Earlier this week, Indian Prime Minister Narendra Modi introduced a set of initiatives, called Startup India, designed to help the country’s fledgling tech companies and their investors. One of the first Silicon Valley venture capital firms to take advantage of Startup India is Storm Ventures, which just launched a new fund for SaaS startups in India.
The firm has allocated at least $10 million to the Storm India SaaS Fund and plans to increase that amount depending on how quickly capital is deployed, says venture partner Anshu Sharma. The money will come from the $180 million fund Storm raised last year.
The Storm India SaaS Fund will look for companies with an annual run rate between $1 million to $10 million and participate mainly in seed and Series A rounds.
Three of Storm’s five partners—Sharma, Sanjay Subhedar, and Arun Penmetsa—grew up in India. Sharma says they want to find the next Salesforce or Zendesk in their home country.
“We invest mostly in companies that are based in the U.S., but what we’ve noticed over the last few years is that India is now where China was five to seven years ago,” Sharma told TechCrunch. “There will emerge a whole set of new application companies to support the new e-commerce and payment ecosystem, so we think it’s great timing.”
Closing The Gap Between India And Silicon Valley
While Storm Ventures has cut checks for Indian startups before (an example is marketing automation startup Blueshift Labs), it looks for promising companies from around the world.
The creation of Startup India, however, made a launching an Indian-specific fund a straightforward decision, says Sharma. Not only does it include incentives for investors, like tax breaks on capital gains, but also reassures founders that the government takes India’s new tech companies seriously.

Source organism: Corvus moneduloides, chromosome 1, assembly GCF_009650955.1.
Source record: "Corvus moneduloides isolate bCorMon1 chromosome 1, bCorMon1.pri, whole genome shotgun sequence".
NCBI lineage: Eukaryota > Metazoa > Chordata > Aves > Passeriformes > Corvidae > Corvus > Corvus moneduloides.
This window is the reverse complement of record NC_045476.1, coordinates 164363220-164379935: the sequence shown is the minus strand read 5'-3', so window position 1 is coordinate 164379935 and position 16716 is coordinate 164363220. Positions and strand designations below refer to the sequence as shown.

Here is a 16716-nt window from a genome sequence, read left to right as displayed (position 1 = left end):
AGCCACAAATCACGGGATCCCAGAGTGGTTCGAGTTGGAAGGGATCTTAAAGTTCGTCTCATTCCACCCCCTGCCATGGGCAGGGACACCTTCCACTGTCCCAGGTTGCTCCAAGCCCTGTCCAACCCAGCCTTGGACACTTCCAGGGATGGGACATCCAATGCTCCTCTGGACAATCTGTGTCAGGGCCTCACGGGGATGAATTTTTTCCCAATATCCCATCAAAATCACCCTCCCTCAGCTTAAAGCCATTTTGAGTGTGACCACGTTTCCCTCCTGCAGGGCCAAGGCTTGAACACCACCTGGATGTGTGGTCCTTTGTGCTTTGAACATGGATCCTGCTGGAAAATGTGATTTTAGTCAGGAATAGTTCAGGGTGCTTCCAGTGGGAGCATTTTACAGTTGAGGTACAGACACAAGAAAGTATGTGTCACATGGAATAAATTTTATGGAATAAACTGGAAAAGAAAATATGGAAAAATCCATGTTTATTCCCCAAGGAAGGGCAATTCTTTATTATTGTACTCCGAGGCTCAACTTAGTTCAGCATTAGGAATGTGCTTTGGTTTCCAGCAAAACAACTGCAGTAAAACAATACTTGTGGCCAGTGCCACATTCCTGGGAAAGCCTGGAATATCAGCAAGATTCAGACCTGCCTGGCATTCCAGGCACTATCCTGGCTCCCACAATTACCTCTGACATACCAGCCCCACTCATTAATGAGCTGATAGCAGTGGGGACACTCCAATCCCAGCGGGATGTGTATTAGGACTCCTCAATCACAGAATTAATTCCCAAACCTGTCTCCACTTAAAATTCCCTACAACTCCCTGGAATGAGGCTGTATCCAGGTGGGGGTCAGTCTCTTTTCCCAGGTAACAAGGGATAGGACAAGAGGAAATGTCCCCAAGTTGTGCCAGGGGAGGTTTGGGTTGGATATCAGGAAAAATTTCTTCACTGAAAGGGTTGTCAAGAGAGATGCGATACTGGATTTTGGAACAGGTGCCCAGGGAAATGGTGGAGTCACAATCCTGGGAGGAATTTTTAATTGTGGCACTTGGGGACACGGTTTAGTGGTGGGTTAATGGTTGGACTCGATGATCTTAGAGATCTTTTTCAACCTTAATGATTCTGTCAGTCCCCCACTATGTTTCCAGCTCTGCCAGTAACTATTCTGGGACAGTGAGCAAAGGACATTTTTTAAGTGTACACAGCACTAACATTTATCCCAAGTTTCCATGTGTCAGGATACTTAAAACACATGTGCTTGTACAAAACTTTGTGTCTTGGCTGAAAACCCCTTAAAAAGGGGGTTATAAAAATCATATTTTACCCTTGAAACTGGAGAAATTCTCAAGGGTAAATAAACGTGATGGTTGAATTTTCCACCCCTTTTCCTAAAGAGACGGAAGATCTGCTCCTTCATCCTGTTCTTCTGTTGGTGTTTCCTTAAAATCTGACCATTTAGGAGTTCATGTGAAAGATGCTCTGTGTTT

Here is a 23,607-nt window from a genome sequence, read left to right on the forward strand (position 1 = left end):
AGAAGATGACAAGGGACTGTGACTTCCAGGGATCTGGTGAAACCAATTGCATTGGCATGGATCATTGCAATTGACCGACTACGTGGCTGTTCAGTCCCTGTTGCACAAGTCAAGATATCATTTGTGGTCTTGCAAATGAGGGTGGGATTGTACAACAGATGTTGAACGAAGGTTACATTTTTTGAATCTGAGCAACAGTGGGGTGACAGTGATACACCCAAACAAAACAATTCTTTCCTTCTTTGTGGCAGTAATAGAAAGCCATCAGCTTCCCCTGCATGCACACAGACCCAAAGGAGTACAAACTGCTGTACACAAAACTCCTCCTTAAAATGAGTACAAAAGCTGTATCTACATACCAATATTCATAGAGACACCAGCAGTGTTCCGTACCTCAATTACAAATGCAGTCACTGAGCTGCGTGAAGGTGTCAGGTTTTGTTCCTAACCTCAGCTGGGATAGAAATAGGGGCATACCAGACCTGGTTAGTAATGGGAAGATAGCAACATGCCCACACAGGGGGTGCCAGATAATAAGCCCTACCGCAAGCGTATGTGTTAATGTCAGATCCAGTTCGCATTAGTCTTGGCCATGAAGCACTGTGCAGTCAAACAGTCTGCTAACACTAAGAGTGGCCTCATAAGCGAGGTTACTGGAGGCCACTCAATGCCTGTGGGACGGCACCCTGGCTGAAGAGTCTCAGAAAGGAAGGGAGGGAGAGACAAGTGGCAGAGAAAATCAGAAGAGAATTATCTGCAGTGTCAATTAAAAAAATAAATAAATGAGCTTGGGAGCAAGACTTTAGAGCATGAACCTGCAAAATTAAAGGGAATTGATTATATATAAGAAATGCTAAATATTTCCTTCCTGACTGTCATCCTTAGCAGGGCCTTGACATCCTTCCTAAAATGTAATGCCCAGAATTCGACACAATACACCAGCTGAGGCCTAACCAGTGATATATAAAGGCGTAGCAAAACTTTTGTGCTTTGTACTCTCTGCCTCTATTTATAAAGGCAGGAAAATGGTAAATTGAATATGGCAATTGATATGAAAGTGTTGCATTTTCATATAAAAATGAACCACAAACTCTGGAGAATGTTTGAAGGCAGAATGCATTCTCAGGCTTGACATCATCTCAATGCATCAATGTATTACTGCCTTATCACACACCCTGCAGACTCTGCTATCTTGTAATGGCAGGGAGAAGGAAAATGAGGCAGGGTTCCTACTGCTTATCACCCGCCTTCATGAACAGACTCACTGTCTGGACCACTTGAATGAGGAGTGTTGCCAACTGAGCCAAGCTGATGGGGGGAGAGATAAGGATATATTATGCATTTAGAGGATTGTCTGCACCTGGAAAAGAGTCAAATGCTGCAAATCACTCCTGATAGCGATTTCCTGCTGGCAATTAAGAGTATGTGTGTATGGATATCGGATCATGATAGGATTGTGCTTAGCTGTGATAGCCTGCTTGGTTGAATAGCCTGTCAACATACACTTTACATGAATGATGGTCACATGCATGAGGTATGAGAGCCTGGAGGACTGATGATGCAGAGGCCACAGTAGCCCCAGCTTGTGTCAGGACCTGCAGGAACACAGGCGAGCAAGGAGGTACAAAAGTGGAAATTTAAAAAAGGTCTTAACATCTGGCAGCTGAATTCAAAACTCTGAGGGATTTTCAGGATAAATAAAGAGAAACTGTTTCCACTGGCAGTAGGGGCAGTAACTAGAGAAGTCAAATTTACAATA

“Entrepreneurs are now excited about the potential of India. There is a feeling in Silicon Valley that the government of India understands startup ecosystems and is making it easy to do business in India,” says Sharma.
He believes this will encourage Indian founders to broaden their horizons.
“The most interesting thing to me is how people from small towns have global ambitions now, which is something that I frankly didn’t see growing up in India. The world was so large that you didn’t dream of serving a customer in America when you were growing up in a mid-sized town in India.”
India’s booming e-commerce market, which is expected to be worth $100 billion by 2020, has created an ecosystem of startups that develop software to support online commerce, payments, and logistics. The Internet of Things and healthcare are also important industries for SaaS providers. Sharma says the fund will invest in startups that plan to serve companies in the United States and other international markets.
For example, one of Blueshift Lab’s first clients was Indian e-commerce giant Snapdeal, but the company, which helps clients create targeted email campaigns, also works with U.S. clients and its founders sold their previous startups to Groupon and Walmart.
“That’s a good example of the new Silicon Valley footprint,” says Sharma. “Silicon Valley and Bengaluru are closer to one another than Silicon Valley and Chicago, because you have people, ideas, and capital moving freely between those two cities.”